¿Cómo se defina la ciudadanía digital?
En esta unidad, vas a explorar el concepto de la ciudadanía digital, algo que afecta a todo el mundo. Para empezar, examina las siguientes imágenes. ¿Puedes adivinar la definición de la ciudadanía digital?
Use the Cooperative Learning structure, “Jigsaw,” to have learners process six images taken from the video they will view, Todo a un clic. Have learners work in small groups of six members each; assign each member one of the six images. Then, have learners regroup and sit with classmates who have the same image. In their “expert” groups, have learners discuss their image using the Visual Discovery approach. First, they note what they see in the image; have them identify nouns, adjectives, and verbs that apply to the image (Level 1). Then, have them make inferences about what is taking place in the image. Have them extend their thinking to identifying consequences of the actions depicted (Level 2). Finally, have them jot down advice for the viewer: what to do and what not to do (Level 3). Then, have learners return to their original groups and work together to draft a definition of digital citizenship. After viewing the video, Todo a un clic, and working through the tasks connected with the opening activity, have groups revisit and refine their definition. Post the different versions around the room and have learners note similarities and differences. Have them identify which one component they believe to be most important. As learners proceed through the unit, have them refer back to the definitions and their choices. Do they change their mind as they delve deeper into the theme?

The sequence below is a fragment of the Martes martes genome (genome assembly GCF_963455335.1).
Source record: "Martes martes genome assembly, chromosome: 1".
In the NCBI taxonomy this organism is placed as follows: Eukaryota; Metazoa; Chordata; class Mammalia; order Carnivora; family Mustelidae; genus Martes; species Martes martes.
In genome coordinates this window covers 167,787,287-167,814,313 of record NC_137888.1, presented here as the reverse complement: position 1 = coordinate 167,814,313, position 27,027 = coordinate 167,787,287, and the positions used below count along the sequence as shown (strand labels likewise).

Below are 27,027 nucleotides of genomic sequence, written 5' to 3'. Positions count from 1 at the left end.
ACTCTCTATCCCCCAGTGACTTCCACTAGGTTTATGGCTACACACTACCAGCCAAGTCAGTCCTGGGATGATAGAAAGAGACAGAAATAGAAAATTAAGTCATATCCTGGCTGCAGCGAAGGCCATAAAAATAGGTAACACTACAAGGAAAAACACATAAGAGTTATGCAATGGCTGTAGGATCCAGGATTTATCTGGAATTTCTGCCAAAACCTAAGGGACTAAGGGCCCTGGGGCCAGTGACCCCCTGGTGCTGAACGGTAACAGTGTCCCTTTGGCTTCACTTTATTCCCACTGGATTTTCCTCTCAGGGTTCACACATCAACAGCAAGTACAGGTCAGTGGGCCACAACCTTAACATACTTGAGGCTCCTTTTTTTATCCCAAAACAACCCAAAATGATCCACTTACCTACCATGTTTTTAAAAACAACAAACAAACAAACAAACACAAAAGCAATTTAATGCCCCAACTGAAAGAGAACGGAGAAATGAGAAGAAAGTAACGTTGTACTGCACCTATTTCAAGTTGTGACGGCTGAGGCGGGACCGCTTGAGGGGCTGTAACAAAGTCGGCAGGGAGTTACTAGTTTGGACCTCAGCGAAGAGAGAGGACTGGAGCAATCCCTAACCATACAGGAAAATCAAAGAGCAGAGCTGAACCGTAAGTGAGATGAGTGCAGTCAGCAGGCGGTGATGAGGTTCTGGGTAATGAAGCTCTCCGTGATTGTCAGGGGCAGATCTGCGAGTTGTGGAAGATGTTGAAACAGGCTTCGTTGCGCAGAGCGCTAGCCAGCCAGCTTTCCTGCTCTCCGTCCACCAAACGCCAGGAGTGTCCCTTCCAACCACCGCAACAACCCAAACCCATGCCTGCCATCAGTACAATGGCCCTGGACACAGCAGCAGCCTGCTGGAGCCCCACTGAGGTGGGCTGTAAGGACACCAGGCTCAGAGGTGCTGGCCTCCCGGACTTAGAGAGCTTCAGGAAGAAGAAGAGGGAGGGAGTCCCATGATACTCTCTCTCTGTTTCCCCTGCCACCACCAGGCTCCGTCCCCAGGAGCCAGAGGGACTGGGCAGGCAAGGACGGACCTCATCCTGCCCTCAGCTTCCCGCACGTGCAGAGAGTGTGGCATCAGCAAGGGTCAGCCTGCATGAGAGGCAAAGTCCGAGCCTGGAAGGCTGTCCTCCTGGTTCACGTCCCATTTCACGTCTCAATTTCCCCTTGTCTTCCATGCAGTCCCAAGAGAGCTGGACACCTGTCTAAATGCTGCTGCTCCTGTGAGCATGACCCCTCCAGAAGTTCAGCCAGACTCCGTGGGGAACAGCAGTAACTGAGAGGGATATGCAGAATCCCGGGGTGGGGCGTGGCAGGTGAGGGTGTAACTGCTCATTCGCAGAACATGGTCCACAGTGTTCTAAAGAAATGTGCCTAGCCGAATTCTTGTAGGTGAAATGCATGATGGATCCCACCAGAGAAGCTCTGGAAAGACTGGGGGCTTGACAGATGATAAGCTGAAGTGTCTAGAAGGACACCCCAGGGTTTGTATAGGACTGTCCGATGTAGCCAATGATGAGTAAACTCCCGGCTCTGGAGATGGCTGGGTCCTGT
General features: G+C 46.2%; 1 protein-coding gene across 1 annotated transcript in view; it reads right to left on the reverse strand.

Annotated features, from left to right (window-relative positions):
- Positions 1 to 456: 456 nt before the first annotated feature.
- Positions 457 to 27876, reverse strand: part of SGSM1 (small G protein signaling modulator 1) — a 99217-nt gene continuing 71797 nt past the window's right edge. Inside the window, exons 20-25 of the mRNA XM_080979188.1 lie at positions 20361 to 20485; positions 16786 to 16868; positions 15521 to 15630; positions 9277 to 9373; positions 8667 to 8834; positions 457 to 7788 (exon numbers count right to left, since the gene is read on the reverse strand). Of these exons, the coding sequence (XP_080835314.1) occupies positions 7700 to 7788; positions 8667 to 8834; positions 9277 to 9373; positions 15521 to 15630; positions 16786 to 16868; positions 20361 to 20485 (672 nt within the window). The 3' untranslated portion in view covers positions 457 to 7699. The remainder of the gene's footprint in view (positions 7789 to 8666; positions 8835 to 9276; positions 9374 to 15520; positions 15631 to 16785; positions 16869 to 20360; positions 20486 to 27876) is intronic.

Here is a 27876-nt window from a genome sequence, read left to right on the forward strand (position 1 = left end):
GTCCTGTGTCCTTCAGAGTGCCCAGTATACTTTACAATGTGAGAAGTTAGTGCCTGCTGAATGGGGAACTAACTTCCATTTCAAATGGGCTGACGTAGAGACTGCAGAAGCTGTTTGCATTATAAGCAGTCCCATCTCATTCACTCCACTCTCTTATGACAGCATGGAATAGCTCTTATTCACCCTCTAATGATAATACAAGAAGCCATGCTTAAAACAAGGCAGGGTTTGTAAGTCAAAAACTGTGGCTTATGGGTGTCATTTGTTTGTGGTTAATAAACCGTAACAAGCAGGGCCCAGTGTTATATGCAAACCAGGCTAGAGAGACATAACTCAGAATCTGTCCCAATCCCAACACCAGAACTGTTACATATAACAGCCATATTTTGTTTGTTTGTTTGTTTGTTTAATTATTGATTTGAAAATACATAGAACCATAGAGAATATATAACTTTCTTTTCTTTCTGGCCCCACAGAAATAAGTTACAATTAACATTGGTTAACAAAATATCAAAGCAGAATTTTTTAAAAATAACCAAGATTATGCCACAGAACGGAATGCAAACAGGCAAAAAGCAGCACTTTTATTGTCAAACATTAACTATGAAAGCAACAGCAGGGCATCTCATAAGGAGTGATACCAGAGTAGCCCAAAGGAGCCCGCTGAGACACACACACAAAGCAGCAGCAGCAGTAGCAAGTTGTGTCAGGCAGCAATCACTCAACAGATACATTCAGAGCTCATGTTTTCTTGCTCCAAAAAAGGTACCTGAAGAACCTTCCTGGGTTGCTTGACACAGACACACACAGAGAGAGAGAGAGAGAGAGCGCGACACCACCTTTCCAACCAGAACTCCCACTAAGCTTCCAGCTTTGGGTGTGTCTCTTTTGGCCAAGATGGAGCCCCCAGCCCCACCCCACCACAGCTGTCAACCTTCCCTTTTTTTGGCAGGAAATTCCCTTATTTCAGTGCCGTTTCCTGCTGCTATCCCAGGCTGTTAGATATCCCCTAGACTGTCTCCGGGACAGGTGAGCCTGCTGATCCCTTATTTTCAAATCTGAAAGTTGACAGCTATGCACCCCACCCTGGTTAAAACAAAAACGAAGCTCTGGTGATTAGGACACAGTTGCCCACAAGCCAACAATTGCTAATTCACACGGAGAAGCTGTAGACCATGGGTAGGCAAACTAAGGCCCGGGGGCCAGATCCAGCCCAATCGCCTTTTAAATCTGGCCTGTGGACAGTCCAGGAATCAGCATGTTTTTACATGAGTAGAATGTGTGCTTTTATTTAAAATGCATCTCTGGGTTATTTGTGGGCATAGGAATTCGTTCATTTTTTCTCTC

Want to know more?
Check out the resources in the reference section and let us know in the comments section how you are using images to start off your units!
Resources (used as references in this post):
- Mar, A., Davis, R., Sloan, M. & Watson-López, G. (2017). EntreCulturas 1. Freeport, ME: Wayside Publishing.
- Espitia, D., García, P., Cornell, J., & Vásquez Gil, I. (2017). EntreCulturas 3. Freeport, ME: Wayside Publishing.
- For more information on Visual Discovery, visit TCI™ – https://www.teachtci.com/
Deborah Espitia has been a world language educator for more than thirty years. She is a lead author on EntreCulturas 3 and she is is an Instructional Strategist at Wayside Publishing.